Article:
The Spatial Information Design Lab is now the Center for Spatial Research at Columbia University. Visit our new site at c4sr.columbia.edu to find out about current projects and upcoming events. This site is an archive of work completed up to 2014.

Here Now: Social Media And The Psychological City

Here Now: Social Media And The Psychological City

Social media are increasingly becoming part of our everyday lives, from connecting with friends and sharing images to exploring cities through location-based applications. These new services have given us a different vantage point from which to understand, explore, navigate, and geographically record the places we live.

Social media are increasingly becoming part of our everyday lives, from connecting with friends and sharing images to exploring cities through location-based applications. These new services have given us a different vantage point from which to understand, explore, navigate, and geographically record the places we live.

Foursquare check-ins
Facebook check-ins
Foursquare venues and check-ins
A street land-use map based on Foursquare venues and check-ins
Foursquare venues and check-ins in Tokyo
Foursquare venues and check-ins in Moscow
Foursquare venues and check-ins in Mexico City
Foursquare venues and check-ins in Mumbai
Foursquare venues and check-ins in Rio de Janeiro
Foursquare venues and check-ins in Beijing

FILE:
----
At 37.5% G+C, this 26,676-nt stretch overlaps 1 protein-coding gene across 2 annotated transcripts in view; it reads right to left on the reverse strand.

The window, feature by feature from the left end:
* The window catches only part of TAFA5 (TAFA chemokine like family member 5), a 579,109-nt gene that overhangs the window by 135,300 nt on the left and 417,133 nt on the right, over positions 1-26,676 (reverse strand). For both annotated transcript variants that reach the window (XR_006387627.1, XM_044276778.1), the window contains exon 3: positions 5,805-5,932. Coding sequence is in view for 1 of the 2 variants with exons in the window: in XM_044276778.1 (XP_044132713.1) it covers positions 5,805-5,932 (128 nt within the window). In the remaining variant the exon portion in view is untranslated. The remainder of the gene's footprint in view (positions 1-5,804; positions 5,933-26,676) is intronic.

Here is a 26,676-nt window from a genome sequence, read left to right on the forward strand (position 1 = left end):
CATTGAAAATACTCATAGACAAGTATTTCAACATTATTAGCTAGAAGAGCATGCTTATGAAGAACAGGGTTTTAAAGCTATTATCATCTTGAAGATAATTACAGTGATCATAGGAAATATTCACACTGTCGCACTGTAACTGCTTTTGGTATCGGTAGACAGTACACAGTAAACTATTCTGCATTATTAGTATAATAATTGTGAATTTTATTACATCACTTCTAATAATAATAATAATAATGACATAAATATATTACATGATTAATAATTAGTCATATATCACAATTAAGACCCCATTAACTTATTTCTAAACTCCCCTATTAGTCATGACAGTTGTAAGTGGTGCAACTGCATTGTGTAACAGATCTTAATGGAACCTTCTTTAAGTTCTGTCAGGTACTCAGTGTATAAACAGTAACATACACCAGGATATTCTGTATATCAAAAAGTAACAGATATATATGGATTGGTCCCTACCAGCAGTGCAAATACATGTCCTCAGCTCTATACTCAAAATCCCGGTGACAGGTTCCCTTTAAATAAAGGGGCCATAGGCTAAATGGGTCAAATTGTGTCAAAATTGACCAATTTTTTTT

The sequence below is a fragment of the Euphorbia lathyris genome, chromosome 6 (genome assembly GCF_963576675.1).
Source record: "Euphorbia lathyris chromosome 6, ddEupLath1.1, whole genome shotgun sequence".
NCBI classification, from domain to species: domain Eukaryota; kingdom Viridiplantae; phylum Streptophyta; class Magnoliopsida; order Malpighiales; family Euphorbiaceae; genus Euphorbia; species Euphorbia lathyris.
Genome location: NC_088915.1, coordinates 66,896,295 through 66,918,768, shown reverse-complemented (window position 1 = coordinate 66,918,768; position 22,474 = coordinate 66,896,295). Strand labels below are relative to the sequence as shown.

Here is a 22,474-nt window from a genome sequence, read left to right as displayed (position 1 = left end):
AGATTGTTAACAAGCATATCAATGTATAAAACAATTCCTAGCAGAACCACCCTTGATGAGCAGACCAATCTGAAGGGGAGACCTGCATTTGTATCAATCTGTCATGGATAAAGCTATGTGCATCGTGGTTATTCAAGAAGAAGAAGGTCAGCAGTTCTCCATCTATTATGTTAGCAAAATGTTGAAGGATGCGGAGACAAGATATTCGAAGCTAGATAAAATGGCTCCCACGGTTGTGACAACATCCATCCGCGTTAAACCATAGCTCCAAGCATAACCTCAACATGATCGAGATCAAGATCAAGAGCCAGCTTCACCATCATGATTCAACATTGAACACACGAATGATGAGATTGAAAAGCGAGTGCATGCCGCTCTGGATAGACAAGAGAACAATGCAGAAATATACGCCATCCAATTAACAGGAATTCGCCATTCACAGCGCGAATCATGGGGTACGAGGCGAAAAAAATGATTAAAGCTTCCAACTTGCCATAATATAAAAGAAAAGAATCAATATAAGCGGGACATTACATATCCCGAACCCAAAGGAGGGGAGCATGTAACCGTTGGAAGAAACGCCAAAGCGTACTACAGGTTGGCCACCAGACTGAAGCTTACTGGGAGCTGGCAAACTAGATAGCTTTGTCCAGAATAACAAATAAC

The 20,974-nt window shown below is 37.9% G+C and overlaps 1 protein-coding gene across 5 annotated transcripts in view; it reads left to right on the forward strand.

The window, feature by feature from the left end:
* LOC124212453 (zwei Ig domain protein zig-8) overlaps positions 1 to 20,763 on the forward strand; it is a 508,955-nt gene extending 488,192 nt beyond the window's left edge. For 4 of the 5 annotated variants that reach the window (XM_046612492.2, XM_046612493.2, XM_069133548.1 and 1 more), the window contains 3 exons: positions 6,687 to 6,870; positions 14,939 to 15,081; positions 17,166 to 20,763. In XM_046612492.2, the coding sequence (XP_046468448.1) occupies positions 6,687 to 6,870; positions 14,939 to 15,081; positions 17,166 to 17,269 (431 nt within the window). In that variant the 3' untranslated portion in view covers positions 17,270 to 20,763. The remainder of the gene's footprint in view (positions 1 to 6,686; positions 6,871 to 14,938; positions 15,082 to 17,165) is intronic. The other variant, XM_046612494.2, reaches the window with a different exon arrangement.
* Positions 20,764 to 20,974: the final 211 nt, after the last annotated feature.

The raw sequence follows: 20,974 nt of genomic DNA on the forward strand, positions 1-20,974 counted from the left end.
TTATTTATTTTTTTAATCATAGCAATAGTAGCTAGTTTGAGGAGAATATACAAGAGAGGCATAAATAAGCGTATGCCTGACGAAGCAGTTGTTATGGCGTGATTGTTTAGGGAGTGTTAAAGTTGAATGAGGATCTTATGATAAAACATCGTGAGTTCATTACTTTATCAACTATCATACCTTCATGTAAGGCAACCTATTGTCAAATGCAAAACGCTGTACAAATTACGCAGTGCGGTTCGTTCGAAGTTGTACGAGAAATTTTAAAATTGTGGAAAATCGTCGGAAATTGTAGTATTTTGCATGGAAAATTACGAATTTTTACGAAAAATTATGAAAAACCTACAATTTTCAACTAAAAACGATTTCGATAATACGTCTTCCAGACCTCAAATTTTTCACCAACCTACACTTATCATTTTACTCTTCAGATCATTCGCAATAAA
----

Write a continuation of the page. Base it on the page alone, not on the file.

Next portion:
A comparison between Foursquare and Facebook check-ins
A comparison between Foursquare and Facebook check-ins

Sites such as Foursquare and Facebook allow us to spatially mark our explorations in the city, creating rich databases that hold digital imprints of our interactions. To analyze these traces, the Foursquare and Facebook Application Programming Interfaces (API’s) were used to access location-based data to determine where social media users broadcast that they are “Here Now”. Analysis of this geographic data exposed the psycho-geography and economic terrain of New York City’s social media users.

Social Media App users register far more than what they are doing, they also show what they are feeling. Users reveal when and where they are going through an emotional crisis, experiencing their own personal heaven or hell, an “apocalyptic” event, or simply having a good time. Overlaying this data with more traditional government data sets exposed the economic patterns inherent in the way these applications are used. For example the majority of “check in” data comes from areas in the city that have the highest ratios of commercial use.

The motivations behind these broadcasts vary between the two social media sites. Foursquare users tell us more about the mundane nuances of life – where their bed is, where they get their morning coffee, or where they work. While Facebook users tend to use the site to brag about the iconic places they have been to, Times Square, Little Italy, or the Empire State Building. Both sites tell us how social media users explore the city or more importantly how they broadcast their exploits.

Project Team

Project director: Sarah Williams
Project manager: Juan Francisco Saldarriaga
Research assistants: Georgia Bullen, Francis Tan and Noa Youse

Project Contact: jfs2118@columbia.edu
Type: Mapping, tagged: mapping, gis, APIs, social media